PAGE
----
Steinbeck and Charley closed each of their days on the road with some whiskey in a coffee. Here’s an example of that tradition in Steinbeck’s inimitable voice:
The climate changed quickly to cold and the trees burst into color, the reds and yellows you can’t believe. It isn’t only color but a glowing, as though the leaves gobbled the light of the autumn sun and then released it slowly. There’s a quality of fire in these colors. I got high in the mountains before dusk. A sign beside a stream offered fresh eggs for sale, and I drove up a farm road and bought some eggs and asked permission to camp beside the stream and offered to pay.
The farmer was a spare man, with what we think of as a Yankee face and the flat vowels we consider Yankee pronunciation.
“No need to pay,” he said. “The land’s not working. But I would like to look at that rig you’ve got there.”
I said, “Let me find a level place and put it in order, and then come down for a cup of coffee – or something.”
The coffee was barely ready when Charley let out his lion roar. I can’t say how comforting it is to be told that someone is approaching in the dark. And if the approacher happened to have evil in his heart, that great roar would give him pause if he did not know Charley’s basically pacific and diplomatic nature.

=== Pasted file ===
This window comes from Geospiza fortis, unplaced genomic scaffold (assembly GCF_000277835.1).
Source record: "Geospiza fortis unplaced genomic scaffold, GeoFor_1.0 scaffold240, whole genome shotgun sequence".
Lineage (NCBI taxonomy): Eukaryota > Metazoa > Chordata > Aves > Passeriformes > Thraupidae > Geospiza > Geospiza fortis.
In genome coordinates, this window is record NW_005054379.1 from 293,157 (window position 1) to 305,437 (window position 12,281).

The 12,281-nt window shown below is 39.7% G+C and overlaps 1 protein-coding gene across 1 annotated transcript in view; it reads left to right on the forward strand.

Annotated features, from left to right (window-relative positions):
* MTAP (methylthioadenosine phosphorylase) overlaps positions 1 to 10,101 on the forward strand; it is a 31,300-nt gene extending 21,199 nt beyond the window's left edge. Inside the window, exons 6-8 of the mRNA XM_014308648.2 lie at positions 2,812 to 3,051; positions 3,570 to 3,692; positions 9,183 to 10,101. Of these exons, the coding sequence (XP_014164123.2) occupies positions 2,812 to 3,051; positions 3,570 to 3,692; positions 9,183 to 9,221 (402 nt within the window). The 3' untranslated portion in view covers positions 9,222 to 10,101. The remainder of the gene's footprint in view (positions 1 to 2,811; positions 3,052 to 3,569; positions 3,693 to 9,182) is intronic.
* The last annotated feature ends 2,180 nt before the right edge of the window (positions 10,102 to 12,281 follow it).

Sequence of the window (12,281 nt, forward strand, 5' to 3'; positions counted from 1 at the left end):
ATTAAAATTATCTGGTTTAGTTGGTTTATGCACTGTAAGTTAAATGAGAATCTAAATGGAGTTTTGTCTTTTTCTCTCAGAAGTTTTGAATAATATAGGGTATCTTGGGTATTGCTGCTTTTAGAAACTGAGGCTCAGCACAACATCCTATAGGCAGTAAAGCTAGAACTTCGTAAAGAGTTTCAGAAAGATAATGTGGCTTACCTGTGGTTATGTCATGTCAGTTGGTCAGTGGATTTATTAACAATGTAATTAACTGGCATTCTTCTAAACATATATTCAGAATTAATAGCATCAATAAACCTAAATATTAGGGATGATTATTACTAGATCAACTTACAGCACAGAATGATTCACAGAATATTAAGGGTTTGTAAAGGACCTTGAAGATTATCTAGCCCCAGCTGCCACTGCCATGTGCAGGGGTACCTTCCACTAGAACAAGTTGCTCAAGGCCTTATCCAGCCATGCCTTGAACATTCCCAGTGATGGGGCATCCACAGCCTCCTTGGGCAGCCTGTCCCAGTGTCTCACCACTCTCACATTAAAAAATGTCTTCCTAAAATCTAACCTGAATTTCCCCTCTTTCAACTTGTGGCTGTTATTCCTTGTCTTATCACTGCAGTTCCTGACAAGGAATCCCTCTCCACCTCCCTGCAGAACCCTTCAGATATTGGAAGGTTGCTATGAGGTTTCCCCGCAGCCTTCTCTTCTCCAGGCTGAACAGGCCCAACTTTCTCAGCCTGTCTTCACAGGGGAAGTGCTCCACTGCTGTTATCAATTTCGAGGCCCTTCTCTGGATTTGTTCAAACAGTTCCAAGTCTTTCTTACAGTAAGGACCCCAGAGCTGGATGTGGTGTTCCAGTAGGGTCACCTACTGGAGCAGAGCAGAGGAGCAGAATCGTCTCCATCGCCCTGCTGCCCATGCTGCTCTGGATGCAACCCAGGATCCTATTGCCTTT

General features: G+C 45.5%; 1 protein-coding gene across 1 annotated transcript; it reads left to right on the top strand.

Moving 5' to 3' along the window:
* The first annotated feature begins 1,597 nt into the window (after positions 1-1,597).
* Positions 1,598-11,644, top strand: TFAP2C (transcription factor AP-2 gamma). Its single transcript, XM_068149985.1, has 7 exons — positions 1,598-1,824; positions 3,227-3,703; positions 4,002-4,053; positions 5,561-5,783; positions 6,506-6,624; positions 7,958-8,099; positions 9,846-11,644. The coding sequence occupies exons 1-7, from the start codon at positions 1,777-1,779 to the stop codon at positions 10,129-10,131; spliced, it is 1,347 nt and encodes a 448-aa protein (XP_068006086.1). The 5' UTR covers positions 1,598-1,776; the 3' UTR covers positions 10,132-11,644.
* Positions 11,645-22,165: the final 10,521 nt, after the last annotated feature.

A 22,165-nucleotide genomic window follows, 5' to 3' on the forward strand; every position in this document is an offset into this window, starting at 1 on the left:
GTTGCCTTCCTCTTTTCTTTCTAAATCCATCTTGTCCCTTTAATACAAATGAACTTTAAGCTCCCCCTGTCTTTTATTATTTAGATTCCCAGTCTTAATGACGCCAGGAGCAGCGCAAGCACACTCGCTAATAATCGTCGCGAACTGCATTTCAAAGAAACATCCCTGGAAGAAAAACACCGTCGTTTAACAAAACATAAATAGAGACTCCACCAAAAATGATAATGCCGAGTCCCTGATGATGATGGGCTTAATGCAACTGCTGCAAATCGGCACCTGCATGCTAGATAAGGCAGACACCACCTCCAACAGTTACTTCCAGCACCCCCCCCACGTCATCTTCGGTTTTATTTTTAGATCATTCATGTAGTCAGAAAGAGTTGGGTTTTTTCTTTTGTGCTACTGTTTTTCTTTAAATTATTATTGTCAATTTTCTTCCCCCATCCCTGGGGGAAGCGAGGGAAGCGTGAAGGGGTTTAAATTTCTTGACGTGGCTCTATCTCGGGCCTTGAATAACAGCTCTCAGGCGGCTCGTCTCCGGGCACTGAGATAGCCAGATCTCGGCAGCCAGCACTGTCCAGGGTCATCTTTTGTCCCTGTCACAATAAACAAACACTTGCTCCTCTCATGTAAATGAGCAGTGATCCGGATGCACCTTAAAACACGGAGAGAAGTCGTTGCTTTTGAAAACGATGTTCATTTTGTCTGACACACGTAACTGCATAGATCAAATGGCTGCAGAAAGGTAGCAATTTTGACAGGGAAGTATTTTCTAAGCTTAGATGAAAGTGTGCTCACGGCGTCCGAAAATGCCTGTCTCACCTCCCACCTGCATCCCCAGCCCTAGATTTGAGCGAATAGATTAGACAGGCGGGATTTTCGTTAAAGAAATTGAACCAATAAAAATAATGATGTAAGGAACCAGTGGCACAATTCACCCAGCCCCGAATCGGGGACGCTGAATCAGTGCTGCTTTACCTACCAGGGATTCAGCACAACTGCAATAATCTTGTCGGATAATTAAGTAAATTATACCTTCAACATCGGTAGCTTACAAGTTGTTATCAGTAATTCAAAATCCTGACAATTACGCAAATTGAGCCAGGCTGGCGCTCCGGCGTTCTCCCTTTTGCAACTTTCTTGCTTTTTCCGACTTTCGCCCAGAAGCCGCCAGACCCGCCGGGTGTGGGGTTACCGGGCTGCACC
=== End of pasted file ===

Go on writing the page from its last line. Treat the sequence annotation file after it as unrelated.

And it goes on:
The farm owner knocked on the door and I invited him in.
“You’ve got it nice in here,” he said. “Yes, sir, you’ve got it nice.”
He slipped in the seat beside the table. This table can be lowered at night and the cushions can be converted to make a double bed. “Nice,” he said again.
I poured him a cup of coffee. It seems to me that coffee smells even better when the frost is in. “A little something on the side?” I asked. “Something to give it authority?”
“No – this is fine. This is nice.”
“Not a touch of applejack? I’m tired from driving. I’d like a spot myself.”
He looked at me with the contained amusement that is considered taciturnity by non-Yankees. “Would you have one if I didn’t?”
“No, I guess not.”
“I wouldn’t want to rob you then – just a spoonful.”
So I poured each of us a good dollop of twenty-one-year-old applejack and slipped in on my side of the table. Charley moved over to make room and put his chin down on my feet.
John Steinbeck, Travels With Charley, p.26-28